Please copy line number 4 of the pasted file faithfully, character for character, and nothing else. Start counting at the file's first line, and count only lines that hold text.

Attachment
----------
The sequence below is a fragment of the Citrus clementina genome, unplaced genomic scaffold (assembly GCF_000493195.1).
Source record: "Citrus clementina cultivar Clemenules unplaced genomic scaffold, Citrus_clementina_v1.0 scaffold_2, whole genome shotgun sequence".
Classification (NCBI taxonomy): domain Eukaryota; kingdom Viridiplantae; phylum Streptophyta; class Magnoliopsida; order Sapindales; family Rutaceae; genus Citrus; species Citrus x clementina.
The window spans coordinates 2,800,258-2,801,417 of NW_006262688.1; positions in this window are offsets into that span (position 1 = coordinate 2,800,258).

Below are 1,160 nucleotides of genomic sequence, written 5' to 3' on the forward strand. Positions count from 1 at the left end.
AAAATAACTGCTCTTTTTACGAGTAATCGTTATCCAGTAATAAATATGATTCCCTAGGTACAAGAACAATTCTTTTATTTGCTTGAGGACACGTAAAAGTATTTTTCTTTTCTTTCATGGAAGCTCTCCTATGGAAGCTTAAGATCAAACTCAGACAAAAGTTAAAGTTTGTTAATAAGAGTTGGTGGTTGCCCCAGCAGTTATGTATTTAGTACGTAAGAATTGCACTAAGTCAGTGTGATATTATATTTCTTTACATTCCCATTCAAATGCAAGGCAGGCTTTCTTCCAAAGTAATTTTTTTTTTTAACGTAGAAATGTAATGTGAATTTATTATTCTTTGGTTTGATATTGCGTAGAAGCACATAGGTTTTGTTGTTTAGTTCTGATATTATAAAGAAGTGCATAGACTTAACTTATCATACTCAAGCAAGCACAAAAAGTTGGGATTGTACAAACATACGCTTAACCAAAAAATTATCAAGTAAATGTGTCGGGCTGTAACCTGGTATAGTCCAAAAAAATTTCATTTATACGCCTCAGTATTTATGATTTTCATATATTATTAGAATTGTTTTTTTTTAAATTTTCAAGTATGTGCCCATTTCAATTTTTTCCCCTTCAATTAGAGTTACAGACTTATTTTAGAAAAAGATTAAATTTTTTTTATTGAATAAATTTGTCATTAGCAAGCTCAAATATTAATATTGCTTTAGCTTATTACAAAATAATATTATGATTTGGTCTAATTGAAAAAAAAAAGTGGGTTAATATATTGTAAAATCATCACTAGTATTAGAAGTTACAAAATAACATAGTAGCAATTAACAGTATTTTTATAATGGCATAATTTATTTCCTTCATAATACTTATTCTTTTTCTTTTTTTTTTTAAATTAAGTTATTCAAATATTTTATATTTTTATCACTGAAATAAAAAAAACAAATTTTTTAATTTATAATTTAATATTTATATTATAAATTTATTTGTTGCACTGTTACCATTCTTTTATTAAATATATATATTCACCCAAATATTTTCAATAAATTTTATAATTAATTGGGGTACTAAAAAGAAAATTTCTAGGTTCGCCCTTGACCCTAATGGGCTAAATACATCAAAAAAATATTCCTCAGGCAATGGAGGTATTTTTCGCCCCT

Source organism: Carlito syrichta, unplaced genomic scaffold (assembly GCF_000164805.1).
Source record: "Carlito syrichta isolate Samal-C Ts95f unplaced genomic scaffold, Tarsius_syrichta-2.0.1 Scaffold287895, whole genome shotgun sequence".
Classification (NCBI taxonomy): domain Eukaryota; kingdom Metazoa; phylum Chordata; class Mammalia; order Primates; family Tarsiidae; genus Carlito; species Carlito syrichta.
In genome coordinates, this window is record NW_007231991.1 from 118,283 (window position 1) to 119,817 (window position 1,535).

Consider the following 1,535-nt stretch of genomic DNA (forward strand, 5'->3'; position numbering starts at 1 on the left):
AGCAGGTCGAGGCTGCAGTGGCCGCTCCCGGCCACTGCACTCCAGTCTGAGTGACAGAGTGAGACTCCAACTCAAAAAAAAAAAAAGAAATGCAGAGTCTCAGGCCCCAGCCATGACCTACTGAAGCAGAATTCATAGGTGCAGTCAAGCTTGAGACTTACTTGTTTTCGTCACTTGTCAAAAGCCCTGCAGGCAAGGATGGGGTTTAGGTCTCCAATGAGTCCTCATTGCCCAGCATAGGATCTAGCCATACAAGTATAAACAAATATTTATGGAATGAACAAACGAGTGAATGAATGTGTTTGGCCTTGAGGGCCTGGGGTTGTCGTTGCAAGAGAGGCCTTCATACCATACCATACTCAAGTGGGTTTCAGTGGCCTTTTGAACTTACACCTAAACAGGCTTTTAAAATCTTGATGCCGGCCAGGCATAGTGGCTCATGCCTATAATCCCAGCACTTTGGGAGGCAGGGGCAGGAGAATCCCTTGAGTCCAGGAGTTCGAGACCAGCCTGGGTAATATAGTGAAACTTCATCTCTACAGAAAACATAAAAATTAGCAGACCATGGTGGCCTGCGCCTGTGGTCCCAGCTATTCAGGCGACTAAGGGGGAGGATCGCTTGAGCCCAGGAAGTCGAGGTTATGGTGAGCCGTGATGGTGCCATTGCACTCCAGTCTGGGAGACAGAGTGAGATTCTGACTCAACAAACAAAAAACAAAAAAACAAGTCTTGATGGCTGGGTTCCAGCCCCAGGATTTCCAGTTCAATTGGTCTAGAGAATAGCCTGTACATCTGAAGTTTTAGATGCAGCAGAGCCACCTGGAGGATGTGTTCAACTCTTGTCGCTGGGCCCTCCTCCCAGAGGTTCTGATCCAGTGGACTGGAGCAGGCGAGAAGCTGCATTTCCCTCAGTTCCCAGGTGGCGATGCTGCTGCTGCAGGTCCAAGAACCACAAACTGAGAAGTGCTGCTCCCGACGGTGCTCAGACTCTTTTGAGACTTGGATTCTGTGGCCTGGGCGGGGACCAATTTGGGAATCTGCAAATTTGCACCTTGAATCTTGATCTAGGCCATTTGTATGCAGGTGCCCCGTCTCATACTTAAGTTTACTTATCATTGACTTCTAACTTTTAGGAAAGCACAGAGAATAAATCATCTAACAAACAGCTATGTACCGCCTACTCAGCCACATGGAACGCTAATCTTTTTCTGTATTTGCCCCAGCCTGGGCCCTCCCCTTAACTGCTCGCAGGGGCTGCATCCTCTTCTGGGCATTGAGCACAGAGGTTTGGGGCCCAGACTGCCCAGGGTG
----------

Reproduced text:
The window spans coordinates 2,800,258-2,801,417 of NW_006262688.1; positions in this window are offsets into that span (position 1 = coordinate 2,800,258).